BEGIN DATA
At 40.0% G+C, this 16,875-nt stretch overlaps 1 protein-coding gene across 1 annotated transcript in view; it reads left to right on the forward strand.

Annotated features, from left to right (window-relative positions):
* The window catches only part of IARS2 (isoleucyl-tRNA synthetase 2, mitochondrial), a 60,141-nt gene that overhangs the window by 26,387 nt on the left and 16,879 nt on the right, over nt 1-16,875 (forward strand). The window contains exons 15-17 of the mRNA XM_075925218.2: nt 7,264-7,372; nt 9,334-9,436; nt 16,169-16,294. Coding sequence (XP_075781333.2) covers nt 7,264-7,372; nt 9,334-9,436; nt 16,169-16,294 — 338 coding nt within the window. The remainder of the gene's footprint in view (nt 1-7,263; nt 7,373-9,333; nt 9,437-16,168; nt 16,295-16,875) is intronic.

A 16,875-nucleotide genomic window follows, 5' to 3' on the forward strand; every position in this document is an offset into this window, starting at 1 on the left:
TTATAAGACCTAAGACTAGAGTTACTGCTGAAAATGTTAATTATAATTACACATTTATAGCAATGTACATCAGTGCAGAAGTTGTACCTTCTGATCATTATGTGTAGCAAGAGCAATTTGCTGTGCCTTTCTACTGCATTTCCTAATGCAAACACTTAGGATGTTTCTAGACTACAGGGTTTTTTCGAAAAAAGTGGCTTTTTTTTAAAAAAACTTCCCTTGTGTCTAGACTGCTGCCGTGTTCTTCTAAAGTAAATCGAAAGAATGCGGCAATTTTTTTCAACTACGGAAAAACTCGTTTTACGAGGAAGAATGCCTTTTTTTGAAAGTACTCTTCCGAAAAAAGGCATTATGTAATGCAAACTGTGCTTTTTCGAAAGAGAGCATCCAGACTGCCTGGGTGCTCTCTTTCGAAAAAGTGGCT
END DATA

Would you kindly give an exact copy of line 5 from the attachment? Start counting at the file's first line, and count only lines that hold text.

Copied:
TTATAAGACCTAAGACTAGAGTTACTGCTGAAAATGTTAATTATAATTACACATTTATAGCAATGTACATCAGTGCAGAAGTTGTACCTTCTGATCATTATGTGTAGCAAGAGCAATTTGCTGTGCCTTTCTACTGCATTTCCTAATGCAAACACTTAGGATGTTTCTAGACTACAGGGTTTTTTCGAAAAAAGTGGCTTTTTTTTAAAAAAACTTCCCTTGTGTCTAGACTGCTGCCGTGTTCTTCTAAAGTAAATCGAAAGAATGCGGCAATTTTTTTCAACTACGGAAAAACTCGTTTTACGAGGAAGAATGCCTTTTTTTGAAAGTACTCTTCCGAAAAAAGGCATTATGTAATGCAAACTGTGCTTTTTCGAAAGAGAGCATCCAGACTGCCTGGGTGCTCTCTTTCGAAAAAGTGGCT